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Six root afflictions: Wrong views

Stages of the Path #107: The Second Noble Truth

Part of a series of Bodhisattva’s Breakfast Corner talks on the Stages of the Path (or Lamrim) as described in the Guru Puja text by Panchen Lama I Lobsang Chokyi Gyaltsen.

Let’s continue talking about the five kinds of afflicted views, which are part of the root afflictions that keep us bound in samsara. We talked about the view of personal identity and then the view of the two extremes: nihilism and eternalism. The third afflictive view is wrong views. In the sutras, the Buddha spoke a lot about the wrong views.

If you read the Pali canon, there are many, many sutras that speak about wrong views. The reason for that is if you have wrong views, it’s very difficult to gain any kind of realizations because what you understand conceptually before you meditate influences what you realize non-conceptually when you meditate. If you don’t have the correct view beforehand then realizing that in your meditation isn’t going to happen. Also, if you have a lot of wrong views then it’s very easy to go off in all sorts of ethically disastrous ways, which make a huge mess in life.

I thought I’d read you a little bit of one of the first sutras; I think it’s in the Longer Discourses. It’s called The Supreme Net Sutra or the Brahmajala Sutta. This is not the same Brahmajala Sutra as in the Mahayana canon, because that Brahmajala Sutra talks about the bodhisattva vows. It’s the same sutra name but different contents. Anyway, in the Pali canon, they talk about 62 wrong kinds of views. [laughter] And then the Buddha puts them in various different groups. I’m just reading you this passage that is condensing the kind of groups that he puts them in.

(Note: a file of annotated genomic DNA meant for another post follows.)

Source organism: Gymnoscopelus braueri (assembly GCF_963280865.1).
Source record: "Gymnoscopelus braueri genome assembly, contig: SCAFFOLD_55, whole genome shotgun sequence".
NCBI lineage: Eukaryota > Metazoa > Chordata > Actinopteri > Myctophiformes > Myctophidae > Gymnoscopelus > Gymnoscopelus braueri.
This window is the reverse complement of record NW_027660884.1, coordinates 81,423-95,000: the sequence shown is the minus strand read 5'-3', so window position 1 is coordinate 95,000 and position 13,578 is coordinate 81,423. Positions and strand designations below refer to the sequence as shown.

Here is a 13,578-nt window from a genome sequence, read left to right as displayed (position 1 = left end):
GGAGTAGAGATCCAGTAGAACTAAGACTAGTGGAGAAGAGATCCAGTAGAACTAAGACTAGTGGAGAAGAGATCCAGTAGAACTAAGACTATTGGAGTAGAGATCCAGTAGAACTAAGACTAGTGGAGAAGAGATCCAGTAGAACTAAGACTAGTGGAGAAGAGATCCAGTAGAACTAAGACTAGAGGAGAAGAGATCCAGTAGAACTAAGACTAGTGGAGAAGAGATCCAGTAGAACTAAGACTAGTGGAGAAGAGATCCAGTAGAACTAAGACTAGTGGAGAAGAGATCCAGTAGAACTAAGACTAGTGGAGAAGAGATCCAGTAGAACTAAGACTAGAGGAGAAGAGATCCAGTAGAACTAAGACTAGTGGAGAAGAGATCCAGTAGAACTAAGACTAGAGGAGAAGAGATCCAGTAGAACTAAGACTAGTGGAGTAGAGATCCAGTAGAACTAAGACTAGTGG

Six kinds of wrong views

The eternalists, who proclaim the eternity of the self and the world.

So, they think everything is truly existent, solid, concrete.

Those who are partly eternalist and partly non-eternalist, who proclaim the partial eternity and the partial non-eternity of the self and the world.

They’re the half-half-ists. They think things are somewhat eternal but in other situations they aren’t.

The finites and the infinites, who proclaim the finitude or infinitude of the world.

Again, this is based on grasping things as truly existent.

The eel wigglers, who resort to evasive statements.

[laughter] Just as it is hard to hold on to an eel, it’s hard to get an answer when you ask these people, “What is it you’re really saying? What is it you really believe?” They say things like: “It’s just incomprehensible. You have to experience it. In this case, it’s this. In that case, it’s that.” It’s some kind of evasive answer.

The chance originationists, who proclaim the chance origin of self and the world.

So, these people think that out of nowhere the world appears, out of nowhere living beings appear.

Those who are speculators about the past, having fixed views about the past.

They have all sorts of theories about the past, maybe like you can go in a time machine and relive the past or something like that.

Venerable Thubten Chodron

Venerable Chodron emphasizes the practical application of Buddha’s teachings in our daily lives and is especially skilled at explaining them in ways easily understood and practiced by Westerners. She is well known for her warm, humorous, and lucid teachings. She was ordained as a Buddhist nun in 1977 by Kyabje Ling Rinpoche in Dharamsala, India, and in 1986 she received bhikshuni (full) ordination in Taiwan. Read her full bio.